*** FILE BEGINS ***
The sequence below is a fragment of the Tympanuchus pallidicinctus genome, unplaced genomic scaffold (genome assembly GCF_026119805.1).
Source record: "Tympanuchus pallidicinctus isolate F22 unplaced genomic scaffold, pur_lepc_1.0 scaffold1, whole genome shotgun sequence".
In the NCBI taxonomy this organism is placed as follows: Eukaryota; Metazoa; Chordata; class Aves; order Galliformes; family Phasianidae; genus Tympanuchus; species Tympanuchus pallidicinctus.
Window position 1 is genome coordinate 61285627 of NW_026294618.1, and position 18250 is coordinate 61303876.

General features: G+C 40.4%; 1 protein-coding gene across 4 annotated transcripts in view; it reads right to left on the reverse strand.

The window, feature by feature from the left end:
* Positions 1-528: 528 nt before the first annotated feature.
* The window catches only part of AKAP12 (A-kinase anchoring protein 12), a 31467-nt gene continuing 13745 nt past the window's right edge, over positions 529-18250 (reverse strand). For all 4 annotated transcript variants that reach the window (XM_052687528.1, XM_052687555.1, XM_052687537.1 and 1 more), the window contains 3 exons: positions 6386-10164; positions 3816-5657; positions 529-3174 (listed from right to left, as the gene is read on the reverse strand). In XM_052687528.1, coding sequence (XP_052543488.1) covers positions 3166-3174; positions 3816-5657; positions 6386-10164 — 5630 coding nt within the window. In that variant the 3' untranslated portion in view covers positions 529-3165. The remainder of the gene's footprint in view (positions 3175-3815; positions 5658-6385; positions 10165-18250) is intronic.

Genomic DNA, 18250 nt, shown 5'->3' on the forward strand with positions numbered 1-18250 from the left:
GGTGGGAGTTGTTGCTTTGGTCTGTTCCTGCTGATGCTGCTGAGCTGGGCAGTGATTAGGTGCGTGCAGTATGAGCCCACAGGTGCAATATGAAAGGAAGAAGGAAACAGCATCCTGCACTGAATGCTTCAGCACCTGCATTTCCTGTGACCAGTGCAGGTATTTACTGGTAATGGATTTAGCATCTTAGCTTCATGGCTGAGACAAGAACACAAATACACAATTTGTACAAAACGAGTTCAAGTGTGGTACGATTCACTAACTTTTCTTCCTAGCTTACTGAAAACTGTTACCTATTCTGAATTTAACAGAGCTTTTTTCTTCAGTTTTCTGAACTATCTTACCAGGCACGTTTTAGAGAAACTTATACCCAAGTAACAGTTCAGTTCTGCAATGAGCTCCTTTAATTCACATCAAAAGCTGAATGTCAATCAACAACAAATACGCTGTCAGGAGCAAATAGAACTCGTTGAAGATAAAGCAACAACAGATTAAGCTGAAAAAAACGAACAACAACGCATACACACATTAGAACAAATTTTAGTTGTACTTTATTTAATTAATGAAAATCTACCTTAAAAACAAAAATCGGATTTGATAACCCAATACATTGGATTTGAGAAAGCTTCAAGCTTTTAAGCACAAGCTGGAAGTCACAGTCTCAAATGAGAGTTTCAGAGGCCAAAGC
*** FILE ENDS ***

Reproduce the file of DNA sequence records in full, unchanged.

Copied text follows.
The sequence below is a fragment of the Tympanuchus pallidicinctus genome, unplaced genomic scaffold (genome assembly GCF_026119805.1).
Source record: "Tympanuchus pallidicinctus isolate F22 unplaced genomic scaffold, pur_lepc_1.0 scaffold1, whole genome shotgun sequence".
In the NCBI taxonomy this organism is placed as follows: Eukaryota; Metazoa; Chordata; class Aves; order Galliformes; family Phasianidae; genus Tympanuchus; species Tympanuchus pallidicinctus.
Window position 1 is genome coordinate 61285627 of NW_026294618.1, and position 18250 is coordinate 61303876.

General features: G+C 40.4%; 1 protein-coding gene across 4 annotated transcripts in view; it reads right to left on the reverse strand.

The window, feature by feature from the left end:
* Positions 1-528: 528 nt before the first annotated feature.
* The window catches only part of AKAP12 (A-kinase anchoring protein 12), a 31467-nt gene continuing 13745 nt past the window's right edge, over positions 529-18250 (reverse strand). For all 4 annotated transcript variants that reach the window (XM_052687528.1, XM_052687555.1, XM_052687537.1 and 1 more), the window contains 3 exons: positions 6386-10164; positions 3816-5657; positions 529-3174 (listed from right to left, as the gene is read on the reverse strand). In XM_052687528.1, coding sequence (XP_052543488.1) covers positions 3166-3174; positions 3816-5657; positions 6386-10164 — 5630 coding nt within the window. In that variant the 3' untranslated portion in view covers positions 529-3165. The remainder of the gene's footprint in view (positions 3175-3815; positions 5658-6385; positions 10165-18250) is intronic.

Genomic DNA, 18250 nt, shown 5'->3' on the forward strand with positions numbered 1-18250 from the left:
GGTGGGAGTTGTTGCTTTGGTCTGTTCCTGCTGATGCTGCTGAGCTGGGCAGTGATTAGGTGCGTGCAGTATGAGCCCACAGGTGCAATATGAAAGGAAGAAGGAAACAGCATCCTGCACTGAATGCTTCAGCACCTGCATTTCCTGTGACCAGTGCAGGTATTTACTGGTAATGGATTTAGCATCTTAGCTTCATGGCTGAGACAAGAACACAAATACACAATTTGTACAAAACGAGTTCAAGTGTGGTACGATTCACTAACTTTTCTTCCTAGCTTACTGAAAACTGTTACCTATTCTGAATTTAACAGAGCTTTTTTCTTCAGTTTTCTGAACTATCTTACCAGGCACGTTTTAGAGAAACTTATACCCAAGTAACAGTTCAGTTCTGCAATGAGCTCCTTTAATTCACATCAAAAGCTGAATGTCAATCAACAACAAATACGCTGTCAGGAGCAAATAGAACTCGTTGAAGATAAAGCAACAACAGATTAAGCTGAAAAAAACGAACAACAACGCATACACACATTAGAACAAATTTTAGTTGTACTTTATTTAATTAATGAAAATCTACCTTAAAAACAAAAATCGGATTTGATAACCCAATACATTGGATTTGAGAAAGCTTCAAGCTTTTAAGCACAAGCTGGAAGTCACAGTCTCAAATGAGAGTTTCAGAGGCCAAAGC